We identified all patients under 15 years old and calculated the proportion who had a documented weight. The results were a bit concerning: Out of more than 187,000 patients, only 57% had a weight documented. While we might think we’d be better at documenting weights on smaller, younger children, this wasn’t the case: Infants (under 2 years) were 13% less likely to have a documented weight compared with those between 2–10 years old.
There was some good news, however: We were more likely to document a weight for those patients to whom we gave a weight-based medication. Of these children, 78% had a weight documented. Still not optimal, though.
You may have noticed that from a data set of more than 5 million EMS calls, only 187,000 were children. It turns out that over 95% of all 9-1-1 calls in this data set were for adults.
Of the calls for pediatric patients, the majority (41%) were for trauma. Other reasons included seizures (18%), no complaint at all (17%), some type of respiratory complaint (15%), and fever (9%). Together these complaints accounted for 56% of all pediatric calls.
Airway management is one of the core skills of EMS personnel. Advanced techniques, including endotracheal intubation, supraglottic airway insertion, and some type of front-of-neck access (FONA), are potentially lifesaving procedures when performed well and for the right patients.
There is also a growing body of evidence suggesting that, at least with ETI, first-pass success (FPS), or getting the tube in correctly on the first attempt, is important and associated with fewer adverse events. How are we doing when it comes to airway management?
There were just under 70,000 airway procedures represented in the data set. ETI attempts represented 47% of those, along with CPAP (34%), SGAs (17%), and some type of FONA (0.7%). Combined, these attempts were successful 74% of the time. The per-attempt success rate varied by method used, with SGA being the most successful at 88%, ETI at 69%, and FONA the least successful at 44%.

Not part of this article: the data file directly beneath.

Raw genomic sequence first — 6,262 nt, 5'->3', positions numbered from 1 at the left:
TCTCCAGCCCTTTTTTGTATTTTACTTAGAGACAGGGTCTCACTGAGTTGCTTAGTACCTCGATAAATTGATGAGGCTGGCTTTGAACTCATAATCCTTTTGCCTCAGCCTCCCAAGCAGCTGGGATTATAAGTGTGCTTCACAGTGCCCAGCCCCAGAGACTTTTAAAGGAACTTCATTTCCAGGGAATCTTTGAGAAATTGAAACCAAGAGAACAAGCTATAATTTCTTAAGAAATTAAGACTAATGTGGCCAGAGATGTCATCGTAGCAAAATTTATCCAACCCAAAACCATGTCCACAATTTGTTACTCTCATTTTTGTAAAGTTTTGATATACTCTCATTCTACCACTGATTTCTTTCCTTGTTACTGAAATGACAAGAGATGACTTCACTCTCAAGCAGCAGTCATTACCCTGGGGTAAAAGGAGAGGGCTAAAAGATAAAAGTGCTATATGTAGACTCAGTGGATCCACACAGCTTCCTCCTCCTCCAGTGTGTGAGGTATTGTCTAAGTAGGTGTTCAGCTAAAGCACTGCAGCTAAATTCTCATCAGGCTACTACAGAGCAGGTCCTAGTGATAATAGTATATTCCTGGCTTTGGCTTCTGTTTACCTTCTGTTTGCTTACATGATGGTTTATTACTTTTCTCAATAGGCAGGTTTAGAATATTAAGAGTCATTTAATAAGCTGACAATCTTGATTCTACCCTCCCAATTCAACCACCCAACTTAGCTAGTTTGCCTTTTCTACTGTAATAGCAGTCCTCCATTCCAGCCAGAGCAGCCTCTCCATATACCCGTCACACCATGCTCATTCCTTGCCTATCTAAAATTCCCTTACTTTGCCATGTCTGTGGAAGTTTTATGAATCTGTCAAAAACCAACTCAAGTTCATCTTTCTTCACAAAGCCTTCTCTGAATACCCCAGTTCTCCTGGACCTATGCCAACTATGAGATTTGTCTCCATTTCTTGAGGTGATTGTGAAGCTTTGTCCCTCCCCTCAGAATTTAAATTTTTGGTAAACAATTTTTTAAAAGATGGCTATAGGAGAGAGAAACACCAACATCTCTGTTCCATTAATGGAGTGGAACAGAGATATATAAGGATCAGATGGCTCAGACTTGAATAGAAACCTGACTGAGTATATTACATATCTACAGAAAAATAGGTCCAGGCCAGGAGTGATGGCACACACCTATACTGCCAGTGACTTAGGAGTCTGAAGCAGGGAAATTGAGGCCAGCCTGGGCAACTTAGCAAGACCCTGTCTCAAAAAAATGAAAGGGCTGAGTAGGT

FONA attempts were surprisingly unsuccessful. The highest rate of successful attempts was with surgical cricothyrotomy (77%), but the overall rate among all devices was still successful less than half the time. The various commercial devices had very low success, with rates ranging from 0%–8%. Even needle crichothyrotomy had successful attempts just 18% of the time. Clearly this leaves room for improvement.
If we look only at first attempts, SGA was the most successful, at 92%. ETI was successful on the first attempt 78% of the time. The use of medications to facilitate intubation was associated with improved FPS.
Rapid-sequence intubation was successful 89% of the time on first attempt compared with non-RSI at 77%. Of all methods, the odds of first-attempt success were more than fivefold higher than all additional attempts combined (OR 5.63).
Age was also associated with intubation FPS. When compared with adults, FPS in infants was 56% less likely and 51% less likely in children aged 2–10 years. Teens had the same FPS rate as adults, and the odds of FPS in the elderly were 42% higher than for adults.